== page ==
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Author Topic: Would dinosaurs have experienced a hotter, larger Sun?  (Read 1696 times)

Offline thedoc

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Robin Freestun  asked the Naked Scientists:
   
Hi

It seems to me that the Sun must have been quite a bit larger at the time of the dinosaurs than it is now.

What would the temperatures have been then?

How long HAS. Earth been habitable?

Best Regards
Robin Freestun
Melbourne, Australia

What do you think?
« Last Edit: 28/07/2012 14:30:01 by _system »


 

Offline RD

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Re: Would dinosaurs have experienced a hotter, larger Sun?
« Reply #1 on: 28/07/2012 18:39:55 »
Quote from: Robin Freestun
Q. Would dinosaurs have experienced a hotter, larger Sun? 

A. No ... https://en.wikipedia.org/wiki/Faint_young_sun_paradox#Early_solar_output
         
 https://en.wikipedia.org/wiki/File:Solar_evolution_%28English%29.svg


... How long HAS. Earth been habitable?

Habitable by what ?, bacteria ?, plants ?, things that breathe oxygen ? ... https://en.wikipedia.org/wiki/Great_Oxygenation_Event
« Last Edit: 28/07/2012 19:09:14 by RD »
 

Offline Soul Surfer

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Re: Would dinosaurs have experienced a hotter, larger Sun?
« Reply #2 on: 28/07/2012 23:53:13 »
No and in some ways yes. 

For all the time that life has existed on the earth the sun has very slowly been getting brighter and it will continue to do this because it is on the main sequence where it energy output is determined by the rate of energy generation within the core by neucleosynthesis. 

However in the very early stages of its life the sun was shrinking during its gravitational collapse it was much larger and cooler but radiated more energy so the earth would have been very much hotter.  This is the reason why the inner planers are rocky planets because they were well fried and most of the light elements driven off of them.  This phase was quite short and the earth itself was still forming and there were were lots of collisions and crater forming.

There is also a phase when the star has collapsed close to its final size but the nuclear reactions in the core have not fully stabilised it is then considerably fainter and less luminous than it is at what is called the zero age main sequence line.

These pre main sequence aspects of stellar evolution are not often described in popular science but are well known and examples are observed in serious astronomical circles.

The final phases as the main nuclear fuel burning shell gets larger and the core generates more energy are better known.  Counterintuitively as the star has to radiate more energy it gets bigger and cooler because the radiated energy goes up as the square of the radius but falls as the fourth power of the surface temperature an the star becomes a red giant.  Eventually it just wafts away a significant part of its mass as a planetary nebula leaving the core as a hot but tiny white dwarf star about the size of a planet which just slowly cools down over a vast length of time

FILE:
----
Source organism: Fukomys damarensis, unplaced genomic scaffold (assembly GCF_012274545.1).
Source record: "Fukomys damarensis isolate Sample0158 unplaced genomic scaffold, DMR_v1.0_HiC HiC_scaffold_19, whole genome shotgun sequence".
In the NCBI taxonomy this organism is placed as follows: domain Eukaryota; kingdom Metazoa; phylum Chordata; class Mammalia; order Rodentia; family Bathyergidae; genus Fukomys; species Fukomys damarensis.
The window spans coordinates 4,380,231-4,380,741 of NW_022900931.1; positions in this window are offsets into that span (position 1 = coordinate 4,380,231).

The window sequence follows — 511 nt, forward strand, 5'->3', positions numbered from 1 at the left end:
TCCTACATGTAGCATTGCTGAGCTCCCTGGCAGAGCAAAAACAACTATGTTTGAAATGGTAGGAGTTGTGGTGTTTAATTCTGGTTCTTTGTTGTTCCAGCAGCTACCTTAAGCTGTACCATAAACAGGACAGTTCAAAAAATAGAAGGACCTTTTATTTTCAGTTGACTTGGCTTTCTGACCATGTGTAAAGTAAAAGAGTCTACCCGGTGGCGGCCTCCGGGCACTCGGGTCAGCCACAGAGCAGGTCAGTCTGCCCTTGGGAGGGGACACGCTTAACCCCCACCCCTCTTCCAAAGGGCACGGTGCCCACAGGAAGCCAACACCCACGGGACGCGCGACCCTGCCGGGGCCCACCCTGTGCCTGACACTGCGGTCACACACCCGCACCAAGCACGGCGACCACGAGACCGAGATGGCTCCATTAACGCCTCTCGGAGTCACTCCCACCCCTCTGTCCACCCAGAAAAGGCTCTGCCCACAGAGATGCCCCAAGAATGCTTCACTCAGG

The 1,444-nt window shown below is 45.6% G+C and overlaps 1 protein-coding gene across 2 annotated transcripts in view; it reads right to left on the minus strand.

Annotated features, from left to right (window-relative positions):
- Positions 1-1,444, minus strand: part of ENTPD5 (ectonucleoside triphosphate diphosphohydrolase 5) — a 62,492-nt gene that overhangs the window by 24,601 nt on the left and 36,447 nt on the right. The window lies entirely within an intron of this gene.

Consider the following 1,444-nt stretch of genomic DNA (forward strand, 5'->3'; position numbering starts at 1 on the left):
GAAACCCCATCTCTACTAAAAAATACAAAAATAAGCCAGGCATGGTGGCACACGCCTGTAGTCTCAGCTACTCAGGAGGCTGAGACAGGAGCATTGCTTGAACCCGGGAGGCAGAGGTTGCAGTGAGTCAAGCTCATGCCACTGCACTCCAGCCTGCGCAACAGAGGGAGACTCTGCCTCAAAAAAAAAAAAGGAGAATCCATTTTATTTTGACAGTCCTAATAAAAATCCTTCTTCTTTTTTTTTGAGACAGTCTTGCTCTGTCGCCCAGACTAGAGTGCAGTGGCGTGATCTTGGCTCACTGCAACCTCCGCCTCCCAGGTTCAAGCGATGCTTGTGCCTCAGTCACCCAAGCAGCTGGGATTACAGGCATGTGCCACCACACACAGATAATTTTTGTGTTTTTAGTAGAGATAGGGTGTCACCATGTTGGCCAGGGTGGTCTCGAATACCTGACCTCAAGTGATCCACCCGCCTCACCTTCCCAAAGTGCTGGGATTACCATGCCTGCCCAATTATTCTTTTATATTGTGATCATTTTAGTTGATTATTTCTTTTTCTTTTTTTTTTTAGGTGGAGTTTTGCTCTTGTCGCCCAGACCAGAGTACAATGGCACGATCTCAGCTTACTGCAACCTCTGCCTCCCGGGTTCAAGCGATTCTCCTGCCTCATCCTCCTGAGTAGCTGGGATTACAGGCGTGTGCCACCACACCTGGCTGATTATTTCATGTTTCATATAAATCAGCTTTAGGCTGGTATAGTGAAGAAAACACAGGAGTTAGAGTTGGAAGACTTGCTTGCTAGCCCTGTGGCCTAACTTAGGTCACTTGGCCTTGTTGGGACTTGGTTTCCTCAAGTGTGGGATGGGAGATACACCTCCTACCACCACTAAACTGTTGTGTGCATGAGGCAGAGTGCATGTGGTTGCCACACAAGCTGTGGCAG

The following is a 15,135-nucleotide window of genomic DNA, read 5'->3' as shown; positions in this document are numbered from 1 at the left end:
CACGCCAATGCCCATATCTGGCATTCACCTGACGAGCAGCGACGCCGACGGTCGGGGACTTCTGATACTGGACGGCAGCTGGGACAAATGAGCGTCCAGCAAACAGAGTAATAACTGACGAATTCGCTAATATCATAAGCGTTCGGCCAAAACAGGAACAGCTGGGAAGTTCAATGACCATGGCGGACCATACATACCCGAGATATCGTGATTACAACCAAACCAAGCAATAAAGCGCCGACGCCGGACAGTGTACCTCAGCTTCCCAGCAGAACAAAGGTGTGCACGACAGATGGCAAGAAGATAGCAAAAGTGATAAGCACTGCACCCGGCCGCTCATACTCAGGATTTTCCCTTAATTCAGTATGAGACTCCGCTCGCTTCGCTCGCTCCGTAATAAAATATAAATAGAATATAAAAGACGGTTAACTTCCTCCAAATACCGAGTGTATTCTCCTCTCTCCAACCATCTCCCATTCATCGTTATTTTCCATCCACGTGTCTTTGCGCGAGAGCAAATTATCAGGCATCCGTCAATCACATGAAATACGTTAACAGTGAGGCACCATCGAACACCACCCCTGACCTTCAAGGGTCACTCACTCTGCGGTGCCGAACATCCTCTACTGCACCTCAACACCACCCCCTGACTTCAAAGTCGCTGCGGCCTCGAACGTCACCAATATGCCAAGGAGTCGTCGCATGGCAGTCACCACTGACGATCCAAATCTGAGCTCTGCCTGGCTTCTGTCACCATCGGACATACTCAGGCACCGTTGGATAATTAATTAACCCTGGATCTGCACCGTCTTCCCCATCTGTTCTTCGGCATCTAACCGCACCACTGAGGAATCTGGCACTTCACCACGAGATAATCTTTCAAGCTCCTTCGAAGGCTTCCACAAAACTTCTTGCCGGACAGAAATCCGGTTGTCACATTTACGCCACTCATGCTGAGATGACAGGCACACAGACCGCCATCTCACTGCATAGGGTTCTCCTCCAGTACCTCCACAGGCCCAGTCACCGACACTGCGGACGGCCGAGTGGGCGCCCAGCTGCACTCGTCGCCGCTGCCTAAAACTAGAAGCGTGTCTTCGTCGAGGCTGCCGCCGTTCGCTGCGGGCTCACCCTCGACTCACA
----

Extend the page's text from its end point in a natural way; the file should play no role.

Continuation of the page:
« Last Edit: 29/07/2012 00:11:25 by Soul Surfer »
 

Offline CliffordK

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Re: Would dinosaurs have experienced a hotter, larger Sun?
« Reply #3 on: 29/07/2012 01:33:34 »
Keep in mind that if you talk about the time of the dinosaurs, that actually was relatively late in Earth's history.

http://en.wikipedia.org/wiki/Geologic_time_scale



Almost everything that we would consider recognizable with life on Earth happened in the last billion or so years, with the dinosaurs in the most recent quarter-billion years. 

Much of early earth was dominated by bacteria and single cellular life.
 

Offline acecharly

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Re: Would dinosaurs have experienced a hotter, larger Sun?
« Reply #4 on: 29/07/2012 11:33:54 »
In the time of the dinosaurs the atmosphere was in a different ratio of gases to now which may also have affected the temptrature and possibly the size of the sun.
 

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Re: Would dinosaurs have experienced a hotter, larger Sun?
« Reply #4 on: 29/07/2012 11:33:54 »

 

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